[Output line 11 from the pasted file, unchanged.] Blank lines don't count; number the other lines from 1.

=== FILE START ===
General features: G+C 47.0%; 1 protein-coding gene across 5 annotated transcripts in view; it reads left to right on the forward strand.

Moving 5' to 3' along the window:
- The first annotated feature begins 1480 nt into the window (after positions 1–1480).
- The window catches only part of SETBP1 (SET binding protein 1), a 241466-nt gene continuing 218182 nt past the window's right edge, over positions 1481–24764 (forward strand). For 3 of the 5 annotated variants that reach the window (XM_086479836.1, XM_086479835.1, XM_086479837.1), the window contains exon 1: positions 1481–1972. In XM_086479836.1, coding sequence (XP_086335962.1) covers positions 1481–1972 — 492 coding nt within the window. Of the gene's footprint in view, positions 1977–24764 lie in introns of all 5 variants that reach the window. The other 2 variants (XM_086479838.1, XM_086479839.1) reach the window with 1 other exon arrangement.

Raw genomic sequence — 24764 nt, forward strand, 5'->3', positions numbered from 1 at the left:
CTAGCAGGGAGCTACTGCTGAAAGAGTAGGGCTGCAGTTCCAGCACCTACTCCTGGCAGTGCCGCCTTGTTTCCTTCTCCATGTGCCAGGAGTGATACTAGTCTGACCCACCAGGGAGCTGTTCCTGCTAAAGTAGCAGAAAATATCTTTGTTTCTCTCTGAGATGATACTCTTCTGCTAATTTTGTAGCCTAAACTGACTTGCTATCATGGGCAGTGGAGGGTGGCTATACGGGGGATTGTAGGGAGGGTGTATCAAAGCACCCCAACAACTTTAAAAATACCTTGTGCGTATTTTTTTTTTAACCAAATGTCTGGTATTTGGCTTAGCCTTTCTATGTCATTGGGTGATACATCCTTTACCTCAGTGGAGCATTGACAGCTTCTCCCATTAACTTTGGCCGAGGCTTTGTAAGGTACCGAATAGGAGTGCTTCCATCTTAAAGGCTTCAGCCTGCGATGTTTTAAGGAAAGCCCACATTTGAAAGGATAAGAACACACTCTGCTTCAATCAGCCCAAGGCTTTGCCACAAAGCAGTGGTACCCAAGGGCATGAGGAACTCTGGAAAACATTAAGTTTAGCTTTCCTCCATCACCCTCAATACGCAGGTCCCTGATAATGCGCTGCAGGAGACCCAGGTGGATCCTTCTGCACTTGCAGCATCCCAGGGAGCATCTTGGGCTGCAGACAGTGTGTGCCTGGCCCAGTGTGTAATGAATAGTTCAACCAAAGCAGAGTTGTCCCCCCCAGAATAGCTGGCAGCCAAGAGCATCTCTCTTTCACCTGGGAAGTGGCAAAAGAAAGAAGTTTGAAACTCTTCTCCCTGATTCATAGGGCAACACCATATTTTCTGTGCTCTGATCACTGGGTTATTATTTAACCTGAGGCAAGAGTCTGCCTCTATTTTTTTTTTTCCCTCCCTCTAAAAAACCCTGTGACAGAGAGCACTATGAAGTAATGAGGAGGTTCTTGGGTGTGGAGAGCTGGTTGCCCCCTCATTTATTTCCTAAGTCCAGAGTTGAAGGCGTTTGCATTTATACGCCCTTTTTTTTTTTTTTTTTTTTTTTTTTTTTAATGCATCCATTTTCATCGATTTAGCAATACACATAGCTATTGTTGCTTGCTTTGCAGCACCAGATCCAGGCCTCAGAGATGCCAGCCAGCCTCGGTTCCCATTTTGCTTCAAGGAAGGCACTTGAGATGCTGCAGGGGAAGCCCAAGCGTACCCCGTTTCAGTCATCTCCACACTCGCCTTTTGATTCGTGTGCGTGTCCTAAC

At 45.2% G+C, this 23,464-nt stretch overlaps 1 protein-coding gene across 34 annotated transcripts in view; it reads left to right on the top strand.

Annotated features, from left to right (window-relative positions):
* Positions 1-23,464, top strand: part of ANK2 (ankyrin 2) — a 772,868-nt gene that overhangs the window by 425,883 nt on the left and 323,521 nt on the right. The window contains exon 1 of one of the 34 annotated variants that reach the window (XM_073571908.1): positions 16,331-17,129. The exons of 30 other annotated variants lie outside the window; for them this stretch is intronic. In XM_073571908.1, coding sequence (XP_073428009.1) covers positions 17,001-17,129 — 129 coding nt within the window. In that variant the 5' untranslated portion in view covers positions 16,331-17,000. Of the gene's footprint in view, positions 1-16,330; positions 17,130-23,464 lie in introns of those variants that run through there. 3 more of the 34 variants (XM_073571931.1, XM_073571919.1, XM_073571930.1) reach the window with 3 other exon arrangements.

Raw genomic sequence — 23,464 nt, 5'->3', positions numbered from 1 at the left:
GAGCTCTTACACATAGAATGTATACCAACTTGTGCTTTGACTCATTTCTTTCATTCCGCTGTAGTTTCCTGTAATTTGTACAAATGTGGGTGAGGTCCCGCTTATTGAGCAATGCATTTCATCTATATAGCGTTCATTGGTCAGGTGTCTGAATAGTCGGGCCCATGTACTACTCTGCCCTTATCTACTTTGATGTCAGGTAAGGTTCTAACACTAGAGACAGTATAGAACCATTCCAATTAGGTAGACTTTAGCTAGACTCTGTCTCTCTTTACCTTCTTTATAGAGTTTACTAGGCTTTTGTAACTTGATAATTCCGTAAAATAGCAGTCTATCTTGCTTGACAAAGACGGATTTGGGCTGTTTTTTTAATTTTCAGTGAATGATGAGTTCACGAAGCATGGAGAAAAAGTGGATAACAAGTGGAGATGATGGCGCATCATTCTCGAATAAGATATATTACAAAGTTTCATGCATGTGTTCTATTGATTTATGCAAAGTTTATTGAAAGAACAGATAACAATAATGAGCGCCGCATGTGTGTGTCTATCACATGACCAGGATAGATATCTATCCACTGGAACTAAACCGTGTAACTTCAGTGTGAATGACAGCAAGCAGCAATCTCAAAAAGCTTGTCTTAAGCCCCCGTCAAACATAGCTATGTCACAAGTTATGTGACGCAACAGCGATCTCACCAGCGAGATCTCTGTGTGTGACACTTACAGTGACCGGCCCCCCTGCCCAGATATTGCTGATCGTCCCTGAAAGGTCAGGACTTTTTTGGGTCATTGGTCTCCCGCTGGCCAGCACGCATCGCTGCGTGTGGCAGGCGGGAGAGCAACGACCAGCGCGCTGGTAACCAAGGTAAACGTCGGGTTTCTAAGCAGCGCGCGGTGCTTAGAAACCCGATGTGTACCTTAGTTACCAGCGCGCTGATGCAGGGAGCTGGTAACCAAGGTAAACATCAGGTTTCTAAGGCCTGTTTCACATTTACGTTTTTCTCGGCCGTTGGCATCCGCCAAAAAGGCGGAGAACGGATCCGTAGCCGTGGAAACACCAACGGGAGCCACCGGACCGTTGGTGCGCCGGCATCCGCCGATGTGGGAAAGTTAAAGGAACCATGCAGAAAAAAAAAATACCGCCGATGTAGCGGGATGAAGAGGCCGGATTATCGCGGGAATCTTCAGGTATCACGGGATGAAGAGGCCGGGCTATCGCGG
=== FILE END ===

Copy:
GAGCTCTTACACATAGAATGTATACCAACTTGTGCTTTGACTCATTTCTTTCATTCCGCTGTAGTTTCCTGTAATTTGTACAAATGTGGGTGAGGTCCCGCTTATTGAGCAATGCATTTCATCTATATAGCGTTCATTGGTCAGGTGTCTGAATAGTCGGGCCCATGTACTACTCTGCCCTTATCTACTTTGATGTCAGGTAAGGTTCTAACACTAGAGACAGTATAGAACCATTCCAATTAGGTAGACTTTAGCTAGACTCTGTCTCTCTTTACCTTCTTTATAGAGTTTACTAGGCTTTTGTAACTTGATAATTCCGTAAAATAGCAGTCTATCTTGCTTGACAAAGACGGATTTGGGCTGTTTTTTTAATTTTCAGTGAATGATGAGTTCACGAAGCATGGAGAAAAAGTGGATAACAAGTGGAGATGATGGCGCATCATTCTCGAATAAGATATATTACAAAGTTTCATGCATGTGTTCTATTGATTTATGCAAAGTTTATTGAAAGAACAGATAACAATAATGAGCGCCGCATGTGTGTGTCTATCACATGACCAGGATAGATATCTATCCACTGGAACTAAACCGTGTAACTTCAGTGTGAATGACAGCAAGCAGCAATCTCAAAAAGCTTGTCTTAAGCCCCCGTCAAACATAGCTATGTCACAAGTTATGTGACGCAACAGCGATCTCACCAGCGAGATCTCTGTGTGTGACACTTACAGTGACCGGCCCCCCTGCCCAGATATTGCTGATCGTCCCTGAAAGGTCAGGACTTTTTTGGGTCATTGGTCTCCCGCTGGCCAGCACGCATCGCTGCGTGTGGCAGGCGGGAGAGCAACGACCAGCGCGCTGGTAACCAAGGTAAACGTCGGGTTTCTAAGCAGCGCGCGGTGCTTAGAAACCCGATGTGTACCTTAGTTACCAGCGCGCTGATGCAGGGAGCTGGTAACCAAGGTAAACATCAGGTTTCTAAGGCCTGTTTCACATTTACGTTTTTCTCGGCCGTTGGCATCCGCCAAAAAGGCGGAGAACGGATCCGTAGCCGTGGAAACACCAACGGGAGCCACCGGACCGTTGGTGCGCCGGCATCCGCCGATGTGGGAAAGTTAAAGGAACCATGCAGAAAAAAAAAATACCGCCGATGTAGCGGGATGAAGAGGCCGGATTATCGCGGGAATCTTCAGGTATCACGGGATGAAGAGGCCGGGCTATCGCGG